CJRC members Dr Angela Daly and Dr Monique Mann presented at the International Cyber Crime and Computer Forensics Conference in the Gold Coast earlier this week: http://www.icccf2017.com.au/
Their research on 3D printed firearms was covered in a ZDNet article accessible at this link: http://www.zdnet.com/article/fear-of-downloadable-guns-becoming-a-reality/
Law enforcement agencies, and more importantly politicians, have been fearing the downloadable gun. Anyone could download plans from the internet, and use a cheap 3D printer to print a firearm. Additive manufacturing, to use its formal name, would democratise the manufacture of smallarms.
Those fears are turning into reality.
The 3D design files for guns are readily available. But the threat isn’t from the cheap 3D printers, though, because they can only produce low-quality weapons, usually in plastic. It’s from the more accurate computer-controlled milling machines, the prices of which have plummeted in recent years. They produce high-quality parts in metal.
And it’s not individual criminals we should worry about, it’s the organised gangs.
These observations emerged during a discussion of the potential threat from 3D-printed guns at the 5th International Conference on Cybercrime and Computer Forensics on Australia’s Gold Coast on Tuesday.
A conference delegate identifying himself as being from South Australia Police said easy access to the digital design files for guns is the issue for them, not the availability of the technology used to manufacture the guns themselves.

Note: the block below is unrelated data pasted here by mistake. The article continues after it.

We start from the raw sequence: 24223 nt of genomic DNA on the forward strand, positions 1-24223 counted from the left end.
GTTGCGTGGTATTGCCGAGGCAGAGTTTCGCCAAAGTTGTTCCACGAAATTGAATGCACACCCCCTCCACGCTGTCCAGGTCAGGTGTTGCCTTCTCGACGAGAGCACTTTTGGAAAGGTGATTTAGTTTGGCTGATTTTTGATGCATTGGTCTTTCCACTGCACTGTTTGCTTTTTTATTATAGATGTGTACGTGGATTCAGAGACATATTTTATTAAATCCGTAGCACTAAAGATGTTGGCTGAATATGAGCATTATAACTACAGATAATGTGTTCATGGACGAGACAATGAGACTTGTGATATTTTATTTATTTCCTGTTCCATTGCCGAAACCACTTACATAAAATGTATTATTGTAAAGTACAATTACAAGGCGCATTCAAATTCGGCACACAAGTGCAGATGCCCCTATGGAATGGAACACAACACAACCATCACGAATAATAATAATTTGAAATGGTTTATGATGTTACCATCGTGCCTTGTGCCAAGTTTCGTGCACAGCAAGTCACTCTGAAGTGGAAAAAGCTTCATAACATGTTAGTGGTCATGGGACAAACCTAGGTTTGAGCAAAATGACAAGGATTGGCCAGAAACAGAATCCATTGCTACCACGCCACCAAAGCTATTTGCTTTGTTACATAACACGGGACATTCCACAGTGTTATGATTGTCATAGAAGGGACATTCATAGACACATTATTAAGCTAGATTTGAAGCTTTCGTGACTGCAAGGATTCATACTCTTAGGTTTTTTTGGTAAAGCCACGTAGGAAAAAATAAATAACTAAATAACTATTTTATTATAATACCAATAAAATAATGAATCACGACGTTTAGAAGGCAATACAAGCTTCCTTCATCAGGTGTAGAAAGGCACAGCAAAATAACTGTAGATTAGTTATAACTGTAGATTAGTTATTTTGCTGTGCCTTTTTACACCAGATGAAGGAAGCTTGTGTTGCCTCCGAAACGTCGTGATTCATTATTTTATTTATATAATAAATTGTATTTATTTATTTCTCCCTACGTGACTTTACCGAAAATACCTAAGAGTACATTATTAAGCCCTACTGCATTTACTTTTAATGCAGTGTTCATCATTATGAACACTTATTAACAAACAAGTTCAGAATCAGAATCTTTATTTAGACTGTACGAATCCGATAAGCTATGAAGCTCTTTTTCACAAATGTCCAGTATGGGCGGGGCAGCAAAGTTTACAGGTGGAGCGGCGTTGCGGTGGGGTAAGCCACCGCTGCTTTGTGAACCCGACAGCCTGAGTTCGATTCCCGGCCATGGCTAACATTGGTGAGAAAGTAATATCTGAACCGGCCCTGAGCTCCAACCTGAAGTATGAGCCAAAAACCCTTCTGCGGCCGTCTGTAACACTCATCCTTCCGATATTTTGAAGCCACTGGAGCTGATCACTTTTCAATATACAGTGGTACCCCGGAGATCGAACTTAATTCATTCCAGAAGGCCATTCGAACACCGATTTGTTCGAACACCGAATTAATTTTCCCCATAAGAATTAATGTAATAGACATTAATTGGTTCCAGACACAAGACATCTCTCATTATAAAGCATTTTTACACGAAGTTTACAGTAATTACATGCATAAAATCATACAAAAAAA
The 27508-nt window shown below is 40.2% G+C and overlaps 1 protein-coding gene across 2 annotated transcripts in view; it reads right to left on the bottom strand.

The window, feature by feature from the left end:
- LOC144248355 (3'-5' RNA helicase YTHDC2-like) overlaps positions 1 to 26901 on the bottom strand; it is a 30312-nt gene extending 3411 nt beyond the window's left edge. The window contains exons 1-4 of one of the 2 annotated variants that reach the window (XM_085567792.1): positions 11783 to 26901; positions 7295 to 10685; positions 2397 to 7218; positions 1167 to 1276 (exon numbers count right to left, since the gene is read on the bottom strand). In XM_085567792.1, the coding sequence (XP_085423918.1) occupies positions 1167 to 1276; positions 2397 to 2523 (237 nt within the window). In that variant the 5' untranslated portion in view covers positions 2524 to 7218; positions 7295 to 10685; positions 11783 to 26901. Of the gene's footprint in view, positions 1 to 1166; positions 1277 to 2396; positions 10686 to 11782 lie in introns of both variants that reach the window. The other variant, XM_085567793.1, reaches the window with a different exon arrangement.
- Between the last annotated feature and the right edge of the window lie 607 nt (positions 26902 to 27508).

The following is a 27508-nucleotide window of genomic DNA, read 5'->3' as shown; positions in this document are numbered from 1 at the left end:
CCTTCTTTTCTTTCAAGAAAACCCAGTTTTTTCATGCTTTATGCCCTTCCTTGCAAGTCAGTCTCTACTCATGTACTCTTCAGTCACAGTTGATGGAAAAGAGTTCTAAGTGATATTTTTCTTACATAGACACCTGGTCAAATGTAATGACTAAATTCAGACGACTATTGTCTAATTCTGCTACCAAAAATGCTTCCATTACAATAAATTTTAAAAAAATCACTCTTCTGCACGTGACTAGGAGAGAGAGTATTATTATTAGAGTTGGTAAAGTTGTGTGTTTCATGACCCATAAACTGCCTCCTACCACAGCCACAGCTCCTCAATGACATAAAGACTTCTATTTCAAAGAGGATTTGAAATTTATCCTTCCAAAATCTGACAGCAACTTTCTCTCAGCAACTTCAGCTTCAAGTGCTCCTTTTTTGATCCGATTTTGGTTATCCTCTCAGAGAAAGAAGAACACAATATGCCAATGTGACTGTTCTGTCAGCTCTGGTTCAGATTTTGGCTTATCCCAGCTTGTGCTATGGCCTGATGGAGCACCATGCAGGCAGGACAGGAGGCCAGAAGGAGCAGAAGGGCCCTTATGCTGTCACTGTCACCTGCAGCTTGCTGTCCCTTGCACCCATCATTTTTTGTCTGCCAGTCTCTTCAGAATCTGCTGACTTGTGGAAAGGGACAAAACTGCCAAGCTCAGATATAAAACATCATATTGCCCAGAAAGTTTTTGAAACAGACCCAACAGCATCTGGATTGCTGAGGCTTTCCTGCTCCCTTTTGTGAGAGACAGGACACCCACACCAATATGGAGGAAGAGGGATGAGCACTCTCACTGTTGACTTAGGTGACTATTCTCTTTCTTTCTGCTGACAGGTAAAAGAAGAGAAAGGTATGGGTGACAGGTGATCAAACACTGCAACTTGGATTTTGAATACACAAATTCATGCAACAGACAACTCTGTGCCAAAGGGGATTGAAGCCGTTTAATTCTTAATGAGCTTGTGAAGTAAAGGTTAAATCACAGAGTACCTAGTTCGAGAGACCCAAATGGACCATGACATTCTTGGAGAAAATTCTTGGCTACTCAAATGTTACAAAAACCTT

“We’ve seen more manufacturing through acquired stuff off the internet in metal than in plastic. And the relative affordability now of lathes, anyone can really do that,” he said.
“Silencers are made abundantly in metal from digitally downloaded plans.”
Another delegate, identifying herself as from the Victoria Police, said her understanding of the current fear wasn’t that “bikies and drug traffickers and the like” would buy their own cheap 3D printers and use them themselves.
“What they’re going to do is stand over people who have a mid-sized commercial operation that utilises additive manufacturing. If they go in there with their own guns, their real guns, and say ‘here’s our 3D gun file that we’ve downloaded, the design file, do it or else’,” she said.
Her understanding, from her conversations with e-crime investigators, was that the availability of gun design files wasn’t limited to the so-called darknet.
“It is everywhere. It’s just a simple Google search, because it’s not criminalised [in Victoria] at the moment.”
The conference session was to present research by Dr Angela Daly, a specialist in the regulation of new technologies and author of the 2016 book Socio-Legal Aspects of the 3D Printing Revolution, and her colleague Dr Monique Mann, a criminologist specialising in transnational policing, both from the Queensland University of Technology.
Their research had led them to conclude that so far the actual prevalence of 3D-printed weapons had been low, but that this was changing rapidly, particularly in Australia.
“As far as we know, there are no cases with a 3D-printed gun being used to commit any crimes in the UK, or internationally either,” Daly told the conference.
“That having been said, 3D-printed gun parts have begun to turn up on a few occasions, and I really want to stress a few occasions, because I don’t think we are seeing widespread 3D printing, and we’re certainly not seeing widespread 3D-printed guns. However, they are beginning to turn up,” she said.
“It seemed to me that there were various cases that were emerging here [in Australia] in a way that they hadn’t been emerging in the UK, and really hadn’t been emerging in the US as such.”
The first Australian case documented by Daly and Mann was in 2015. Gold Coast resident Kyle Wirth was convicted of unlawful manufacturing of firearms, pleaded guilty, and received a six-months suspended sentence.
In 2016, an “almost factory quality” submachine gun was found at a “large scale weapons production facility” on the Gold Coast, during a raid conducted jointly by the Queensland Police Service and the Australian Border Force as part of Operation Oscar Quantum.